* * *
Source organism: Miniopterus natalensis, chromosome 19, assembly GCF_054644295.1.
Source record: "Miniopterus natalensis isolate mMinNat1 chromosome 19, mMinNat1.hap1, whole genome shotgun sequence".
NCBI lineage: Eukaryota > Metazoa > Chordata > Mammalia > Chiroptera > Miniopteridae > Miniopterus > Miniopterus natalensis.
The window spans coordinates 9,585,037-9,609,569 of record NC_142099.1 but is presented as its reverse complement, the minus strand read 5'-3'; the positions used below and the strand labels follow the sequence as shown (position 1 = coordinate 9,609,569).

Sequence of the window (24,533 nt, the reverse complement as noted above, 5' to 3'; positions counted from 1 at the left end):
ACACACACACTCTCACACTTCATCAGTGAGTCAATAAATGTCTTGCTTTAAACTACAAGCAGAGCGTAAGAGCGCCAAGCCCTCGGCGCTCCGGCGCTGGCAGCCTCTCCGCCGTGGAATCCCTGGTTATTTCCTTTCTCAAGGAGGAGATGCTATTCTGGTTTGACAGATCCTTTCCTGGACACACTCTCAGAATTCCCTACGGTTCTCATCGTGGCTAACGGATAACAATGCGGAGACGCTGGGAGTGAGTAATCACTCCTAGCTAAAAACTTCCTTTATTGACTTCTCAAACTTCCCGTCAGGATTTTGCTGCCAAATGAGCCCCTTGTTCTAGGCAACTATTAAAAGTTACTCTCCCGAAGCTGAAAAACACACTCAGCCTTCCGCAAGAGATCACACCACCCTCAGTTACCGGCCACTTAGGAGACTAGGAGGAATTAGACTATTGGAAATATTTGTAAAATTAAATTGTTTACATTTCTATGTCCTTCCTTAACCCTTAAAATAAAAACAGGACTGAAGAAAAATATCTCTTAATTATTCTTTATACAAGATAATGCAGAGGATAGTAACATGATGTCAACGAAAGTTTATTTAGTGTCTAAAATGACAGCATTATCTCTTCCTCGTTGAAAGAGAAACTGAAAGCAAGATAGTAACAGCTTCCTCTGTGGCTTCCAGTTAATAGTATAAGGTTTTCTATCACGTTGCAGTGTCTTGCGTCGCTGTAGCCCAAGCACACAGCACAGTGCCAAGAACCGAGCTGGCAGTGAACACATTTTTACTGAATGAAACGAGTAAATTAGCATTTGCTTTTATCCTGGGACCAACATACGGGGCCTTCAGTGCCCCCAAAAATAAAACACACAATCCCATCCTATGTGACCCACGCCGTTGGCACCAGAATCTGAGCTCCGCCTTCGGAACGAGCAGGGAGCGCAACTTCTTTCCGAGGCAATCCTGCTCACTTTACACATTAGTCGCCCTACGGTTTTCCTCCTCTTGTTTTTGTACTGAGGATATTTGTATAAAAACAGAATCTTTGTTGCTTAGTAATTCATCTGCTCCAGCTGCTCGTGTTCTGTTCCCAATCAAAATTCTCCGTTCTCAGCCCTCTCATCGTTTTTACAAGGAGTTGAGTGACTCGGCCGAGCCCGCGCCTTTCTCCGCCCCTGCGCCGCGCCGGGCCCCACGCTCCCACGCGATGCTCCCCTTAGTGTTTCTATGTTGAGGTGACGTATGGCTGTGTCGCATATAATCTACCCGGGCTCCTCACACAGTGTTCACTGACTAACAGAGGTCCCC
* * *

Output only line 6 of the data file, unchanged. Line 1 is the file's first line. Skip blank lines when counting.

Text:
ACACACACACTCTCACACTTCATCAGTGAGTCAATAAATGTCTTGCTTTAAACTACAAGCAGAGCGTAAGAGCGCCAAGCCCTCGGCGCTCCGGCGCTGGCAGCCTCTCCGCCGTGGAATCCCTGGTTATTTCCTTTCTCAAGGAGGAGATGCTATTCTGGTTTGACAGATCCTTTCCTGGACACACTCTCAGAATTCCCTACGGTTCTCATCGTGGCTAACGGATAACAATGCGGAGACGCTGGGAGTGAGTAATCACTCCTAGCTAAAAACTTCCTTTATTGACTTCTCAAACTTCCCGTCAGGATTTTGCTGCCAAATGAGCCCCTTGTTCTAGGCAACTATTAAAAGTTACTCTCCCGAAGCTGAAAAACACACTCAGCCTTCCGCAAGAGATCACACCACCCTCAGTTACCGGCCACTTAGGAGACTAGGAGGAATTAGACTATTGGAAATATTTGTAAAATTAAATTGTTTACATTTCTATGTCCTTCCTTAACCCTTAAAATAAAAACAGGACTGAAGAAAAATATCTCTTAATTATTCTTTATACAAGATAATGCAGAGGATAGTAACATGATGTCAACGAAAGTTTATTTAGTGTCTAAAATGACAGCATTATCTCTTCCTCGTTGAAAGAGAAACTGAAAGCAAGATAGTAACAGCTTCCTCTGTGGCTTCCAGTTAATAGTATAAGGTTTTCTATCACGTTGCAGTGTCTTGCGTCGCTGTAGCCCAAGCACACAGCACAGTGCCAAGAACCGAGCTGGCAGTGAACACATTTTTACTGAATGAAACGAGTAAATTAGCATTTGCTTTTATCCTGGGACCAACATACGGGGCCTTCAGTGCCCCCAAAAATAAAACACACAATCCCATCCTATGTGACCCACGCCGTTGGCACCAGAATCTGAGCTCCGCCTTCGGAACGAGCAGGGAGCGCAACTTCTTTCCGAGGCAATCCTGCTCACTTTACACATTAGTCGCCCTACGGTTTTCCTCCTCTTGTTTTTGTACTGAGGATATTTGTATAAAAACAGAATCTTTGTTGCTTAGTAATTCATCTGCTCCAGCTGCTCGTGTTCTGTTCCCAATCAAAATTCTCCGTTCTCAGCCCTCTCATCGTTTTTACAAGGAGTTGAGTGACTCGGCCGAGCCCGCGCCTTTCTCCGCCCCTGCGCCGCGCCGGGCCCCACGCTCCCACGCGATGCTCCCCTTAGTGTTTCTATGTTGAGGTGACGTATGGCTGTGTCGCATATAATCTACCCGGGCTCCTCACACAGTGTTCACTGACTAACAGAGGTCCCC